Biliary cirrhosis is an autoimmune condition characterized by degeneration of the small and medium bile ducts and subsequent scarring of the liver parenchyma. It occurs due to an obstruction of the intrahepatic or extrahepatic bile flow and can be primary or secondary, depending on the etiology. Primary biliary cirrhosis is mainly viewed as an autoimmune disease, whereas secondary biliary cirrhosis is a result of underlying pathologies.
Primary biliary cirrhosis (PBC)
Primary biliary cirrhosis is an autoimmune disease . Approximately 1/4th of the patients affected by it tend to be asymptomatic when the diagnosis is made; the latter is established after abnormal laboratory values are detected during a routine examination or one conducted for different reasons . The most common symptom experienced by patients is fatigue. The vast majority of the patients initially present with fatigue as the sole symptom and its existence increases the already elevated mortality rate of primary biliary cirrhosis    .
Pruritus is the second most common symptom experienced by up to half of the patients with an undiagnosed PBC and is believed to be caused by bile pigments which accumulate on the skin or by central opioid neurotransmission. Pain is reported, located in the right upper abdominal quadrant, in cases of advanced disease, jaundice also occurs.
With a reference to the signs of PBC, the most prominent include hepatomegaly, hyperpigmentation, splenomegaly, xanthelasma and signs related to cirrhosis and end-stage liver diseases, such as ascites and spider naevus.
Secondary biliary cirrhosis (SBC)
Similarly to PBC, secondary biliary cirrhosis tends to produce no symptoms in the initial stages and it is diagnosed when examinations are carried out for other medical reasons. When it does produce symptoms, those mainly include fatigue, jaundice, and pruritus. Pain in the right upper abdominal quadrant, hyperpigmentation, and osteoporotic symptoms can also complete the clinical picture and the patient may sometimes present in a febrile status.
Sjogren's syndrome is often associated with SBC and tends to present with a dry mouth and dry eyes. Night blindness and xanthelasma are common manifestations observed in a patient with secondary biliary cirrhosis.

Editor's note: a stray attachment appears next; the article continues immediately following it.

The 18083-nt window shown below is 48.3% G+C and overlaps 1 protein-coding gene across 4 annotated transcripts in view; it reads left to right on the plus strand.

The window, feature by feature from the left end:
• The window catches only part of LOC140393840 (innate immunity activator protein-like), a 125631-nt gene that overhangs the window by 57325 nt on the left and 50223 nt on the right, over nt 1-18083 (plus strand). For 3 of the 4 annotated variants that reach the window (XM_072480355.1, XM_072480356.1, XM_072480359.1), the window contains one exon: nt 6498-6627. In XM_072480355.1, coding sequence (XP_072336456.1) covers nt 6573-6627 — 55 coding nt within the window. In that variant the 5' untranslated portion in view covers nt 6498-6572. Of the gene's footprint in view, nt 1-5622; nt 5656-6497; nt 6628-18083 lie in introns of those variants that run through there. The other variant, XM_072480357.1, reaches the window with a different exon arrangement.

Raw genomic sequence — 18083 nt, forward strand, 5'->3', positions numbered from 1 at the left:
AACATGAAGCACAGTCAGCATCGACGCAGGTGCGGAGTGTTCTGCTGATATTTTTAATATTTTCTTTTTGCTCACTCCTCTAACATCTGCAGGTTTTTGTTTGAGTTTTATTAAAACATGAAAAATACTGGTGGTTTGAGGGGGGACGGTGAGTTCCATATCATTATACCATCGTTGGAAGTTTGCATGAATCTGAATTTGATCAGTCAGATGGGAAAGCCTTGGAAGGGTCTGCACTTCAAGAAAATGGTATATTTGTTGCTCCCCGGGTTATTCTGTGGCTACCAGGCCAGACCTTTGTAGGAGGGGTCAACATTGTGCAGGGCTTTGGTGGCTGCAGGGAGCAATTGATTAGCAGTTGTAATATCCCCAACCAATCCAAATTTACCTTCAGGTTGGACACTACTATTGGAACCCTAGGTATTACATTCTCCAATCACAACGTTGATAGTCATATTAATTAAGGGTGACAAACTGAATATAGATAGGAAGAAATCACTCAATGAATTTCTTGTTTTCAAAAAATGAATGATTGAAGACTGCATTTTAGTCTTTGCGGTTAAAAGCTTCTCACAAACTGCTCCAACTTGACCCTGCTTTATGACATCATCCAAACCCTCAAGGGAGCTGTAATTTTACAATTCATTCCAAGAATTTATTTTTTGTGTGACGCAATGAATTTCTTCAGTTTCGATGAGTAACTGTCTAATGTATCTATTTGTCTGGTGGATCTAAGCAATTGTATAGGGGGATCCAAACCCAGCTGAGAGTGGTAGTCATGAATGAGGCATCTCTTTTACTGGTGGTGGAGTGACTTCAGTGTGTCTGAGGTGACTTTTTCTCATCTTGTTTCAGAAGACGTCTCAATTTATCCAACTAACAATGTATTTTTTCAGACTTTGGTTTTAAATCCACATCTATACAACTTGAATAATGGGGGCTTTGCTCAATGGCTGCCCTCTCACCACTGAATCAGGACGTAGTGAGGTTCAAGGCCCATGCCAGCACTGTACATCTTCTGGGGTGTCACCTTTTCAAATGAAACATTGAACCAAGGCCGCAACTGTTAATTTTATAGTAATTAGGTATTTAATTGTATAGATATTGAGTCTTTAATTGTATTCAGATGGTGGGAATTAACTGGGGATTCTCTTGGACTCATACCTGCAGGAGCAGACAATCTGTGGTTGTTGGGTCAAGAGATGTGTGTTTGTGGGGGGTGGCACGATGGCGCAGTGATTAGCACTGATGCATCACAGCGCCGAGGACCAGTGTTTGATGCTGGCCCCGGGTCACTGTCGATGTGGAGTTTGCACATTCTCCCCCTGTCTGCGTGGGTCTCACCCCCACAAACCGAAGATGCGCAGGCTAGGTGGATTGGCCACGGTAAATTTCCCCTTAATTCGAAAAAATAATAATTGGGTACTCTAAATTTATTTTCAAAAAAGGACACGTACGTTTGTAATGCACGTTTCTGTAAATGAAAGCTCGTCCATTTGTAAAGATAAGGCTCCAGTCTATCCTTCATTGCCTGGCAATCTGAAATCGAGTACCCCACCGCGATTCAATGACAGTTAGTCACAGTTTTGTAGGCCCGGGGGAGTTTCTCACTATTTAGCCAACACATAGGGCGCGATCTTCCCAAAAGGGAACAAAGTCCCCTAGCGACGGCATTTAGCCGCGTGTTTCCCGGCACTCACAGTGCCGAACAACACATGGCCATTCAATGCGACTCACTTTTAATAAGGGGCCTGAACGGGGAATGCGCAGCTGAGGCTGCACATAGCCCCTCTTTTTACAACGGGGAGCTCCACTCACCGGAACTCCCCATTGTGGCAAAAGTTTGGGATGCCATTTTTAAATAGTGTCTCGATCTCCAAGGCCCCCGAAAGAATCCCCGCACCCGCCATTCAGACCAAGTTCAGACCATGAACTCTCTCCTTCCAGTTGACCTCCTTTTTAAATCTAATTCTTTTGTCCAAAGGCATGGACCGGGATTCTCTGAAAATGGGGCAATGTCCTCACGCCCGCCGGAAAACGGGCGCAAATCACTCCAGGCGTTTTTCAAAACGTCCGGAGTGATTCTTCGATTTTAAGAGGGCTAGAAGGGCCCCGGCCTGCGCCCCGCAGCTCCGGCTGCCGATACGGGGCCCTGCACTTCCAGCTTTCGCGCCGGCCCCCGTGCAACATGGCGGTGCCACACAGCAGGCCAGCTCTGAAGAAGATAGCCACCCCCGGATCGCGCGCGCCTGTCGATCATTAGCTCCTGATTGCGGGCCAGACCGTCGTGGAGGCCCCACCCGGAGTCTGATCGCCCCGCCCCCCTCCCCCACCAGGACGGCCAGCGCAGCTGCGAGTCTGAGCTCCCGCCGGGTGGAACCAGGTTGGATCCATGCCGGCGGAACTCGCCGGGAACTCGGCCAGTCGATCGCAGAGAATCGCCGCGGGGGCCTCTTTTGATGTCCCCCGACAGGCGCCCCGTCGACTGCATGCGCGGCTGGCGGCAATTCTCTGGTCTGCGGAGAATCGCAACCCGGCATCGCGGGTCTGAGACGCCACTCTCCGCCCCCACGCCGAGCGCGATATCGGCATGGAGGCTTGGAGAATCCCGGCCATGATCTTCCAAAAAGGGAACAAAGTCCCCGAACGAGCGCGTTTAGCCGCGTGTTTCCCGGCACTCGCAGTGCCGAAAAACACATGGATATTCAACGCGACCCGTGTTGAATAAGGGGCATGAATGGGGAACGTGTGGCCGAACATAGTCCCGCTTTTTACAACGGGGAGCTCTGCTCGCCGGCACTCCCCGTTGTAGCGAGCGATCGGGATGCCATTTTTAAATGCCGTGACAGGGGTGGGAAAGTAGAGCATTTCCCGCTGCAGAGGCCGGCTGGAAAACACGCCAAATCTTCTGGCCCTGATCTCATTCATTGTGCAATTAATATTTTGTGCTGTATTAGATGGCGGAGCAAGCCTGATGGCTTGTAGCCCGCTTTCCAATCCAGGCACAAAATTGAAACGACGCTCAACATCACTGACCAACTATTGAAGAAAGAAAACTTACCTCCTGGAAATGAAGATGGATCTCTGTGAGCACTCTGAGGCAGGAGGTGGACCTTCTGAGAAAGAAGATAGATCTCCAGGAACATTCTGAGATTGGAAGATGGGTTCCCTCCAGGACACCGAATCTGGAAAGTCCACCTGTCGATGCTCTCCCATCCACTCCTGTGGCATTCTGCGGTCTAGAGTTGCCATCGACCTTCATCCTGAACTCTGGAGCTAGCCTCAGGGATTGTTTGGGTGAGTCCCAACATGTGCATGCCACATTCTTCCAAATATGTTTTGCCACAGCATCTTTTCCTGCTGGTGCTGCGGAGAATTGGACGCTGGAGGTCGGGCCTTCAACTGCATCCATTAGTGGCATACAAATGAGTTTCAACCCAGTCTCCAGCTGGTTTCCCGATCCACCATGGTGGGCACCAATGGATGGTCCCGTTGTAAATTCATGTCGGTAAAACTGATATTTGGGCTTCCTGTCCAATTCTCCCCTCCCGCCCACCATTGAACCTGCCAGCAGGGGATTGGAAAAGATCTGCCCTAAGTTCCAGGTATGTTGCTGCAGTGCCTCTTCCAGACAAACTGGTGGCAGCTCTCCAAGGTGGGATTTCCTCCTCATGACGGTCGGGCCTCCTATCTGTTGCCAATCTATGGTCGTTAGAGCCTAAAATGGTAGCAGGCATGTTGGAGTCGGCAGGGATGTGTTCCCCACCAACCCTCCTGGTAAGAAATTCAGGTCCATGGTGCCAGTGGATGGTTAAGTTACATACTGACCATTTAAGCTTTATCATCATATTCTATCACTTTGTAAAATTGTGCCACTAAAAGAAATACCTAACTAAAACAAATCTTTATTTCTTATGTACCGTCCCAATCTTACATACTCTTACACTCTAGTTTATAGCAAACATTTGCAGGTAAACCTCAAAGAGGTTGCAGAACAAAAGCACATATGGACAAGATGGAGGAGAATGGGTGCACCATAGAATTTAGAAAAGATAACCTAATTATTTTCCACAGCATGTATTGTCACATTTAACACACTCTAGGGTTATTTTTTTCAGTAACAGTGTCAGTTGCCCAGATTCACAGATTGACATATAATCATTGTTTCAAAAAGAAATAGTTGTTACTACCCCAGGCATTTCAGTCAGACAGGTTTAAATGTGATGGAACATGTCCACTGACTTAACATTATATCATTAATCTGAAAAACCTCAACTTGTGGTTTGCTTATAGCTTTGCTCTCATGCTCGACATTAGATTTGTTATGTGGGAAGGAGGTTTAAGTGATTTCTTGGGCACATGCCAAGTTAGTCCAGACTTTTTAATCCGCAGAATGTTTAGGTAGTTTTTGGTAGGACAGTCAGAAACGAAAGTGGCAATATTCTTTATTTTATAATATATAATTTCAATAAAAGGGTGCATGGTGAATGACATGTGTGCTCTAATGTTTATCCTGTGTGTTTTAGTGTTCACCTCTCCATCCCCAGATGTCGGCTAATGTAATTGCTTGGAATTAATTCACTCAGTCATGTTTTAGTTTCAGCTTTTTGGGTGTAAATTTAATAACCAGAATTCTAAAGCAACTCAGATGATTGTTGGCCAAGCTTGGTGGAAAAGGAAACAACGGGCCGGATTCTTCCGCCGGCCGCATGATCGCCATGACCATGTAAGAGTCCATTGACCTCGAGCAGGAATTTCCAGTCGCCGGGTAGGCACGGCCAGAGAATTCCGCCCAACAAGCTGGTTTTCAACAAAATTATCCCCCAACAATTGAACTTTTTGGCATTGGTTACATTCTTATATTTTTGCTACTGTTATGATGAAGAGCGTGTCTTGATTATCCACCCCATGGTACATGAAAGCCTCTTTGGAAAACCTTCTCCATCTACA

In the initial stages of the disease, liver functions tests are expected to reveal pathologically elevated levels of γ-glutamyl transpeptidase (γ-GT) and alkaline phosphatase (ALP) . These two abnormal findings are usually the ones to be discovered during a routine examination and alongside a corresponding clinical picture with jaundice, fatigue and right upper abdominal quadrant pain, they raise suspicion towards PBC.
Aminotransferase levels are usually slightly elevated and bilirubin measured in the blood is also primarily normal. If the end-stage liver disease is present, serum bilirubin will be increased. The great majority of SBC patients are also found to have antimitochondrial autoantibodies (AMA) and those who test negative with the standard laboratory methods, tend to re-test positive when more sensitive methods are employed . Serum immunoglobulin M (IgM) is also elevated in such patients. In order for a definitive diagnosis to be established, a liver ultrasonography and a magnetic resonance cholangiopancreatography (MRCP) or an endoscopic retrograde cholangiopancreatography (ERCP) are required. A liver biopsy will reveal findings compatible with PBC, such as inflammation of the bile ducts with depositions of intraepithelial lymphocytes and periductal epithelioid granuloma . Through a liver biopsy, PBC can be classified into four distinct stages, depending on the particular histopathologic characteristics.
The diagnostic approach is similar to that of primary biliary cirrhosis. A thorough medical history is required, including a potential history of gallstones, surgical procedures, alcohol ingestion, and medications. Laboratory tests with include liver function tests in order to detect pathologic concentrations of ALP and γ-GT, serum bilirubin and aminotransferases. Plain radiographs and a liver biopsy will help to reach a definitive diagnosis of secondary biliary cirrhosis.